If I were a parochial thinker or a good politician (the Nigerian way), I would be strutting for a President of Igbo extraction come 2015. It is not as if an Igbo cannot become the President of Nigeria. No, that notion is far from the truth. In short, at this critical moment in our history as a nation, an Igbo President would have waved the magic wand. My “provincial” thinking is that the Igbos in politics in Nigeria are not positioning themselves very strategically enough to command the respect that will give them that slot in the Nigerian politics of today.

 
One big problem with the Igbos is that they are politically (at least as it is practiced in Nigeria) naïve. If the Igbos feels strongly about anything, they go for it without diplomacy and that showed up when they felt that the Nigerian Project was dwarfing the Nigerian people about forty five years ago. And when the rest of Nigerians decided otherwise, the same Igbos came back and took the struggle for a united Nigeria to an awful dimension with their die hard resolve. Today, it is only the Igbos that can be found, in large numbers, in almost all nooks and crannies of the country with massive investments in all the localities as they move along.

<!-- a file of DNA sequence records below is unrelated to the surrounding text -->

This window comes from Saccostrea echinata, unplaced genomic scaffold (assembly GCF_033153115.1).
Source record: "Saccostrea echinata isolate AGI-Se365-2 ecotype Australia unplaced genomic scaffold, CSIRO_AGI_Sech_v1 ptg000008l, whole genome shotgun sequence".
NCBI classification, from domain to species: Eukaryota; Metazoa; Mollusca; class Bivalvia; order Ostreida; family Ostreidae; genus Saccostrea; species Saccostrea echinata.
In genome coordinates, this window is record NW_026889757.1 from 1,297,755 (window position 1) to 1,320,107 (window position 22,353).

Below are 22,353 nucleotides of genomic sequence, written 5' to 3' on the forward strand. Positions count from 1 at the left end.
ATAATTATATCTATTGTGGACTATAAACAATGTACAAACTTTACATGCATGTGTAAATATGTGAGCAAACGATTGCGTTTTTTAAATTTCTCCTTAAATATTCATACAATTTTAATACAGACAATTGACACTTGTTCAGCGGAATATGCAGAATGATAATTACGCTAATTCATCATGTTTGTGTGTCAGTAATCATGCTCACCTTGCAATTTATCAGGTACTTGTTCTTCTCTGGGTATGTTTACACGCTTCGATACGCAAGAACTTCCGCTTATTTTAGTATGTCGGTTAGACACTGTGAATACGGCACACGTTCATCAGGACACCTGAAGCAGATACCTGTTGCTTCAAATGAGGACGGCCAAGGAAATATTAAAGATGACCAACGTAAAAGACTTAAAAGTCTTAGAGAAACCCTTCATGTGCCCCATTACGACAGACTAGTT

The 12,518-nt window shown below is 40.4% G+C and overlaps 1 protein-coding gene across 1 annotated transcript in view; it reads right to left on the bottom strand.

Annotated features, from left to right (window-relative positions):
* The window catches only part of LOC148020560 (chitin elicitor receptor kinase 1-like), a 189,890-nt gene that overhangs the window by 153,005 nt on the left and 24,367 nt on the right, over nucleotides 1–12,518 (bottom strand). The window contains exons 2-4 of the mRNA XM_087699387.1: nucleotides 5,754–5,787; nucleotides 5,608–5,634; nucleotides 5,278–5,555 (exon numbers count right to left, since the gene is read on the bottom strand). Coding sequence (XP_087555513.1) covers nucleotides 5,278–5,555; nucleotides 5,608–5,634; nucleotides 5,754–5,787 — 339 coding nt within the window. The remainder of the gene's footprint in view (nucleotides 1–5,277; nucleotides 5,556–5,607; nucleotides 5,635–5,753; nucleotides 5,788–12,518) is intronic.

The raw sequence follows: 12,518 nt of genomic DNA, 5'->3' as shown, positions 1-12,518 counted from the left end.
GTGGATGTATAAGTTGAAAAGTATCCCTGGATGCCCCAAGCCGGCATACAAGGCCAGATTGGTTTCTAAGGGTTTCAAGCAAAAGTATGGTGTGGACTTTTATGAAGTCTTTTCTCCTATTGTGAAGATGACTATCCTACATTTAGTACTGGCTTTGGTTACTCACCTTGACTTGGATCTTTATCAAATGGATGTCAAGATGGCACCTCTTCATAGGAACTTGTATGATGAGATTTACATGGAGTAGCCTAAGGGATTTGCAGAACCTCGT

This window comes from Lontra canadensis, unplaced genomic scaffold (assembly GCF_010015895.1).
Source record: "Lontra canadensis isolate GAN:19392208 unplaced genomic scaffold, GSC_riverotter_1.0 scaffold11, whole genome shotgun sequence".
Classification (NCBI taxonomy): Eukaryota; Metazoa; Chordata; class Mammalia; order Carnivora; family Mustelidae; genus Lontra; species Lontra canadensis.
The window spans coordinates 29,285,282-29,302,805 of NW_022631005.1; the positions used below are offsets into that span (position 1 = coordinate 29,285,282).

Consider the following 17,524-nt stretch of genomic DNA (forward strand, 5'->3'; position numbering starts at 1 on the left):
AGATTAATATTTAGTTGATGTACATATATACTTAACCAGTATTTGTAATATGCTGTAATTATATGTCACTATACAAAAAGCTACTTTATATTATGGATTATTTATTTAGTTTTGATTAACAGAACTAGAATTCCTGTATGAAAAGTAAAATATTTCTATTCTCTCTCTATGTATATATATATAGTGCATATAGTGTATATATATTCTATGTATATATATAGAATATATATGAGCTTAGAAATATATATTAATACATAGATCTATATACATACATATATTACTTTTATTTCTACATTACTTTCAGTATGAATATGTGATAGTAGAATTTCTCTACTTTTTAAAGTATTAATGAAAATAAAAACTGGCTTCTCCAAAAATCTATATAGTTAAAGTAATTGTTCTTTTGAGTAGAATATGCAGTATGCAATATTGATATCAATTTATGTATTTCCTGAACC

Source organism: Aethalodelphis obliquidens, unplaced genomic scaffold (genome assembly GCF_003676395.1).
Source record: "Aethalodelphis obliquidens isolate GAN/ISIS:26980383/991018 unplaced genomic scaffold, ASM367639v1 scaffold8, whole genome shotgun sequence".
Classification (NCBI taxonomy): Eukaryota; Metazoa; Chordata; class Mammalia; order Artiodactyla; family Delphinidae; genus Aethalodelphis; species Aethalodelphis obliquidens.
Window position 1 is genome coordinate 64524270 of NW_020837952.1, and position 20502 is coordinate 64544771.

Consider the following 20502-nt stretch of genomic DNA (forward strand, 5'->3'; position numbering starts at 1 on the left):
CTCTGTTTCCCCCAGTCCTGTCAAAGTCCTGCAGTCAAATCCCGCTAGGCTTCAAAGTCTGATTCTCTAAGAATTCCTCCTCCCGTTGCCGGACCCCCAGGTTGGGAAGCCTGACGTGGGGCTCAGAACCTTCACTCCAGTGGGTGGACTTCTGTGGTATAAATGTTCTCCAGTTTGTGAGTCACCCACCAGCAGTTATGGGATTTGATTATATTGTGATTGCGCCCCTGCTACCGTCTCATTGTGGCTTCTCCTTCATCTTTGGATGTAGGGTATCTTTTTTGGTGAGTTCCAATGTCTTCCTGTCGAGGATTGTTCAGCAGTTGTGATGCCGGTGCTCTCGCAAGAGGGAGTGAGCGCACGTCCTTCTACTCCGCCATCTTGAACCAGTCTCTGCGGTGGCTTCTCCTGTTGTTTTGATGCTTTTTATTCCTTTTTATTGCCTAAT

It is unmistakable to perceive that the PDP is a “military machine” that guarantees any person from any group a stint in the apex political position in the country today. When I say a “military machine”, I say it in the real sense that PDP is dominated (not by numbers though, but) by the retired armed forces personals including the retired police and to some extent the Customs officers. Unfortunately, ex President Obasanjo has ambushed the rest of his colleagues to have a domineering grip on the intimidating apparatus of PDP.

 
He used the period of his eight years reign (1999 – 2007) to perfect the plot. He started by silencing all armed forces personals and other politicians who would have become a threat to his ambition. It would be remembered that he sacked all armed forces personals who have ever held any political office when he came to power in 1999. In addition, it is suspected that, he used the period to gather substantial dossiers (and you can just be certain that they are very dirty) on all present and past political figures. So with his grip on his own EFCC and with what he knows about every person that matters politically, he has been able to throw up the joker at very decisive moments. People like Atiku Abubarkar only exist merely in the political gambit of the country today.